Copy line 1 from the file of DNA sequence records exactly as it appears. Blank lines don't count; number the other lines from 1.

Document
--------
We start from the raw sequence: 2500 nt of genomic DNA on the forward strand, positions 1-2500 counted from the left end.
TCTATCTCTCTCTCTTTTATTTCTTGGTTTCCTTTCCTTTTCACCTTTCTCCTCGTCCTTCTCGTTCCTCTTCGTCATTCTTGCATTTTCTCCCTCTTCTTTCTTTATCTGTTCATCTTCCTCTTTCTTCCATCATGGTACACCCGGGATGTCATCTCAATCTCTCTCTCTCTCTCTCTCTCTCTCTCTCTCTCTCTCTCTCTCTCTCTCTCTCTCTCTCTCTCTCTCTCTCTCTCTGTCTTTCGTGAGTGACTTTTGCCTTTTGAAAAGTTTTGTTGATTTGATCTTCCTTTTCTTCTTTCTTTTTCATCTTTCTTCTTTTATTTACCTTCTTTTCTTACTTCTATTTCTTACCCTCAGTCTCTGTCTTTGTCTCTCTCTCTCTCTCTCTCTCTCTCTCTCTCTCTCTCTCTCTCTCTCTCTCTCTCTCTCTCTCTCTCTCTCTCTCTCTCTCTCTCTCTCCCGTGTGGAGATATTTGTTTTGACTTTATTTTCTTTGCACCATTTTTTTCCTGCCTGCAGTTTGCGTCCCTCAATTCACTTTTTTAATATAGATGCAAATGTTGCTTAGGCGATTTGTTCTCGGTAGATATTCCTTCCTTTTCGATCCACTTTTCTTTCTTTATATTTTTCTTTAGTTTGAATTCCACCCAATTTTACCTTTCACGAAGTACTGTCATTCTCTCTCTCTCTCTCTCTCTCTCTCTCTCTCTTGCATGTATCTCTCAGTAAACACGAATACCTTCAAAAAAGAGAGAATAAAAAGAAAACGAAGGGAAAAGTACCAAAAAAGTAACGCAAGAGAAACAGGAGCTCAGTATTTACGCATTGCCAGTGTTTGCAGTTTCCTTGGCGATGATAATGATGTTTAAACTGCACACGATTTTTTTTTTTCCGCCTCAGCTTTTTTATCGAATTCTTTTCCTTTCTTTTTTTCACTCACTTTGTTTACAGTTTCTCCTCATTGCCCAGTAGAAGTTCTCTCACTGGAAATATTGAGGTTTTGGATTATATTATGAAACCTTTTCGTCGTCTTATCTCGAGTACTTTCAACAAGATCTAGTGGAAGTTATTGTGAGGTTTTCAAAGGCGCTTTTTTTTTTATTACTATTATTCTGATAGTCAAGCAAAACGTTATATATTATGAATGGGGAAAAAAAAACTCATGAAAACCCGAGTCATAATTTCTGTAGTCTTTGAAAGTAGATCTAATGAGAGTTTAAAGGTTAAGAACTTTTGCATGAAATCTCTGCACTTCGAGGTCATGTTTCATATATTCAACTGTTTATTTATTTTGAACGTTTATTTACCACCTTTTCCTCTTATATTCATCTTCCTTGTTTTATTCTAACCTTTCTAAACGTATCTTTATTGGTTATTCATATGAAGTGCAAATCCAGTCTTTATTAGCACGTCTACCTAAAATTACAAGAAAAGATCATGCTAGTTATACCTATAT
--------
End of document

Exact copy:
We start from the raw sequence: 2500 nt of genomic DNA on the forward strand, positions 1-2500 counted from the left end.